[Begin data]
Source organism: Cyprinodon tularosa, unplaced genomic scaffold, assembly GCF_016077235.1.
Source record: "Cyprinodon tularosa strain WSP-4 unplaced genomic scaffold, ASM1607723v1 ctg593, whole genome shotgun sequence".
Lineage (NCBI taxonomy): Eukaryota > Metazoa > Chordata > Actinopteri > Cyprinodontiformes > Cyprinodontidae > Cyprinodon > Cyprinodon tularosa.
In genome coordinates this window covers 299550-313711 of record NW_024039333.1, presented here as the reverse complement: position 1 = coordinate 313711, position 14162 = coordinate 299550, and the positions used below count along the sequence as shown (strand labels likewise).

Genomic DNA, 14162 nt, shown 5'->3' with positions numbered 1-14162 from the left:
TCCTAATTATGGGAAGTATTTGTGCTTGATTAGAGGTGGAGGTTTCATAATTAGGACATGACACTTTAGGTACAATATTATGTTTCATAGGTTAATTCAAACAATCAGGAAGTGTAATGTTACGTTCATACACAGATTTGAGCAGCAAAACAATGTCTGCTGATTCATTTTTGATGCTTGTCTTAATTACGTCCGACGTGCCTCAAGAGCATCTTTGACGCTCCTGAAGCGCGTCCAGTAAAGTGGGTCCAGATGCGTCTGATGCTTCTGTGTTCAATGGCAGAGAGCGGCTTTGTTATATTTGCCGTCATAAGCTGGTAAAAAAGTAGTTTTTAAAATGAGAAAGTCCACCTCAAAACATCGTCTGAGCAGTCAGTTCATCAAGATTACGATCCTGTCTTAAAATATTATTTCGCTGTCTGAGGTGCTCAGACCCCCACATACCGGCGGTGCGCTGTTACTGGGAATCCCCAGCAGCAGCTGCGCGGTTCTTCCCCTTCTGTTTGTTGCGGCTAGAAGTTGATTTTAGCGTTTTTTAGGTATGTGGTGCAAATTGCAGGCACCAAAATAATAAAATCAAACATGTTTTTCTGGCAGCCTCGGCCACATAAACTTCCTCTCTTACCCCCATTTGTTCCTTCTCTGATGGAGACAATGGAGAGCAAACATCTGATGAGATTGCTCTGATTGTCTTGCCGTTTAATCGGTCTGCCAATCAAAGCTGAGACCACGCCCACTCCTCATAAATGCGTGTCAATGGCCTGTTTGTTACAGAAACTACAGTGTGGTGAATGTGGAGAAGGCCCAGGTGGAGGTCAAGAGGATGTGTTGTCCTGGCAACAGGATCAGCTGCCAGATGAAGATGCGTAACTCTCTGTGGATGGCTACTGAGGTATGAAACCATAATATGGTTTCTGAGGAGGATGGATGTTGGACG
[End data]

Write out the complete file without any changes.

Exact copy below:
Source organism: Cyprinodon tularosa, unplaced genomic scaffold, assembly GCF_016077235.1.
Source record: "Cyprinodon tularosa strain WSP-4 unplaced genomic scaffold, ASM1607723v1 ctg593, whole genome shotgun sequence".
Lineage (NCBI taxonomy): Eukaryota > Metazoa > Chordata > Actinopteri > Cyprinodontiformes > Cyprinodontidae > Cyprinodon > Cyprinodon tularosa.
In genome coordinates this window covers 299550-313711 of record NW_024039333.1, presented here as the reverse complement: position 1 = coordinate 313711, position 14162 = coordinate 299550, and the positions used below count along the sequence as shown (strand labels likewise).

Genomic DNA, 14162 nt, shown 5'->3' with positions numbered 1-14162 from the left:
TCCTAATTATGGGAAGTATTTGTGCTTGATTAGAGGTGGAGGTTTCATAATTAGGACATGACACTTTAGGTACAATATTATGTTTCATAGGTTAATTCAAACAATCAGGAAGTGTAATGTTACGTTCATACACAGATTTGAGCAGCAAAACAATGTCTGCTGATTCATTTTTGATGCTTGTCTTAATTACGTCCGACGTGCCTCAAGAGCATCTTTGACGCTCCTGAAGCGCGTCCAGTAAAGTGGGTCCAGATGCGTCTGATGCTTCTGTGTTCAATGGCAGAGAGCGGCTTTGTTATATTTGCCGTCATAAGCTGGTAAAAAAGTAGTTTTTAAAATGAGAAAGTCCACCTCAAAACATCGTCTGAGCAGTCAGTTCATCAAGATTACGATCCTGTCTTAAAATATTATTTCGCTGTCTGAGGTGCTCAGACCCCCACATACCGGCGGTGCGCTGTTACTGGGAATCCCCAGCAGCAGCTGCGCGGTTCTTCCCCTTCTGTTTGTTGCGGCTAGAAGTTGATTTTAGCGTTTTTTAGGTATGTGGTGCAAATTGCAGGCACCAAAATAATAAAATCAAACATGTTTTTCTGGCAGCCTCGGCCACATAAACTTCCTCTCTTACCCCCATTTGTTCCTTCTCTGATGGAGACAATGGAGAGCAAACATCTGATGAGATTGCTCTGATTGTCTTGCCGTTTAATCGGTCTGCCAATCAAAGCTGAGACCACGCCCACTCCTCATAAATGCGTGTCAATGGCCTGTTTGTTACAGAAACTACAGTGTGGTGAATGTGGAGAAGGCCCAGGTGGAGGTCAAGAGGATGTGTTGTCCTGGCAACAGGATCAGCTGCCAGATGAAGATGCGTAACTCTCTGTGGATGGCTACTGAGGTATGAAACCATAATATGGTTTCTGAGGAGGATGGATGTTGGACG